Is it Safe? What are the risks of chiropractic adjustment?
Are chiropractic adjustments safe? That’s the big question and we hear this question a lot at Evolve Chiropractic – especially from people who have not yet experienced working with a chiropractor.
This is an important question and one that a lot of people wonder about. Maybe they’ve seen crazy videos on Youtube of neck cracking compilations or heard stories from a friend about something they saw on the news. Or maybe chiropractic is still part of the unknown for them and they’re scared of even visiting one.
We understand. That’s why we did our best in this blog to provide all the information you need to make an informed decision.
Even though we come from a background of seeing thousands of people’s lives changed through chiropractic, we know you came to this article for a larger view and we’re happy to provide it.
Why are we qualified to address this subject? Because at Evolve Chiropractic, our clinics see hundreds of patients a week without injury or incident. We also talk to many other well-run clinics throughout the country that have the same long track record of safety.
Still, we understand the question. It’s completely reasonable to wonder if any medical procedure you are considering is safe. We encourage taking ownership of your health, and this includes asking the right questions of your healthcare providers.
At Evolve, we are committed not only to your complete healing through chiropractic care but also to arming you with information so you are prepared to make the best decisions about your health. That’s why, in this blog post, we’ll cover some of the typical concerns about the safety of chiropractic care while discussing some very remote risks and how we work every day to mitigate them.
Chiropractic manipulation is safe and natural
While chiropractic done properly is safe (there are hundreds of thousands of people in the US alone actively using it to manage pain and improve their health) there have been side effects caused by spinal manipulation.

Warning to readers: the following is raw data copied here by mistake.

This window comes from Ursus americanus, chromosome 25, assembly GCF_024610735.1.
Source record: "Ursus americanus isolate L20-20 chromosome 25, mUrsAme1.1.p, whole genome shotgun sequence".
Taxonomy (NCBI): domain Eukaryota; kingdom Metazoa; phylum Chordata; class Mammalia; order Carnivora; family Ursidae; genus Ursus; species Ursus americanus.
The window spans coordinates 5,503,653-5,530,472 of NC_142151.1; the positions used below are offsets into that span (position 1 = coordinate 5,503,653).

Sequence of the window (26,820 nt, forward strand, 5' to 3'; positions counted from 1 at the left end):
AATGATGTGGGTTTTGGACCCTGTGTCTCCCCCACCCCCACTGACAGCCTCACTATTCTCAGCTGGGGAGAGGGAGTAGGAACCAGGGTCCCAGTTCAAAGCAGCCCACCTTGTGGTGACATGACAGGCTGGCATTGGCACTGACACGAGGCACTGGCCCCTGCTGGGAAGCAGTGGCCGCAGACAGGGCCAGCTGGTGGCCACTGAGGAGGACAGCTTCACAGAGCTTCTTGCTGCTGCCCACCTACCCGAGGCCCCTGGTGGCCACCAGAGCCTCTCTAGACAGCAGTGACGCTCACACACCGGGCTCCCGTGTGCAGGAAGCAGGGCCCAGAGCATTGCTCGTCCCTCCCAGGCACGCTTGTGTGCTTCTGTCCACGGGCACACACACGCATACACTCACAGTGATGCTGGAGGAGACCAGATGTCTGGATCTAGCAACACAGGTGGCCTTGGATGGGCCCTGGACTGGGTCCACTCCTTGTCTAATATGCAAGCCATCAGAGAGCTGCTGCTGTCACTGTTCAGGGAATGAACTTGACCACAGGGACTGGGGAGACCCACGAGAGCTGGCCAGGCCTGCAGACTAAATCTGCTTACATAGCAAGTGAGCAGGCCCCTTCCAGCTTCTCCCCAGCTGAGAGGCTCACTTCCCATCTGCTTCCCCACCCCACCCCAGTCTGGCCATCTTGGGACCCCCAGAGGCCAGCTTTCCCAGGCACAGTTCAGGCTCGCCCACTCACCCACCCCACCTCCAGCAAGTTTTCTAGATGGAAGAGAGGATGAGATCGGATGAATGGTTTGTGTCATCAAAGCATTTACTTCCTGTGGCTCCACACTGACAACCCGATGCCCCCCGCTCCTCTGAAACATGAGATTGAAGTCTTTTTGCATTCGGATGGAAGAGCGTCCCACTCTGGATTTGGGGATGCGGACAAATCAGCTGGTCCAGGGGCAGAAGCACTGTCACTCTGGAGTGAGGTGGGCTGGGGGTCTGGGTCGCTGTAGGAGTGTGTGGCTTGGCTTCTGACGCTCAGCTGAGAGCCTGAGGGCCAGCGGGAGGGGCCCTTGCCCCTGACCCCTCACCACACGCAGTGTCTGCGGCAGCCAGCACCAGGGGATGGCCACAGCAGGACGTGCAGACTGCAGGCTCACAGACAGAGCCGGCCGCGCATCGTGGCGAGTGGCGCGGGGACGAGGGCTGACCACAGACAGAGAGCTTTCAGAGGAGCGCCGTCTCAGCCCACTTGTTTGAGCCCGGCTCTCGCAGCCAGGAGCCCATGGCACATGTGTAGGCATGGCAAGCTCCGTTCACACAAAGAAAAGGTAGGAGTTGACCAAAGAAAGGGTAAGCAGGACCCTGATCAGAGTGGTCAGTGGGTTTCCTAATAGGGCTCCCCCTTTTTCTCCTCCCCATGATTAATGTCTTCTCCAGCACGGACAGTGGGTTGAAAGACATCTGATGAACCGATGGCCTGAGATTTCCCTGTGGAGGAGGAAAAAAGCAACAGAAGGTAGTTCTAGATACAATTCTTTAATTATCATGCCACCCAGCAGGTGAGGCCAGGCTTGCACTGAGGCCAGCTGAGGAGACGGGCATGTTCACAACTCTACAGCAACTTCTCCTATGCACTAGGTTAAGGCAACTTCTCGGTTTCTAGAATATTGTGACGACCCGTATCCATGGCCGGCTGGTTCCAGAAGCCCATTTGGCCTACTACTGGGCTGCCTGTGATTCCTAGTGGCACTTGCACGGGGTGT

Every industry has its horror stories. That is as true of chiropractic care as it is of anything else related to health (even consuming superfoods like Kale bears some risk: There Is Such a Thing as Too Much Kale). We want to provide you with a reliable, no-fluff reference and an answer to the horror stories that cause people to forego chiropractic treatments.
Here, we’ll break down some of the rare risks of chiropractic adjustment and address some of the common fears we hear in our office from our newest clients and inquirers.
What are some of the risks associated with Chiropractic adjustment?
Chiropractic adjustments don’t involve the use of drugs or surgery. Instead, chiro offers patients a safer, less risky way to treat back and neck injuries and pain using physical manipulation.
Chiropractors rely on their hands and special instruments to apply controlled pressure, also known as spinal manipulation, to trouble areas of your body. The goal is to improve your spine’s alignment and range of motion and to help your body achieve optimal performance by opening up the channels for nerve energy to flow freely through your body.
Sometimes, the spinal manipulation offered by a chiropractor is uses stronger pressure, sometimes not. It depends on the needs of the patient. Proper application of spinal manipulation is both an art and a science. That’s why chiropractors undergo years of schooling and practice followed by licensing before being able to work with the general public. There are many precautions and safety measures in place.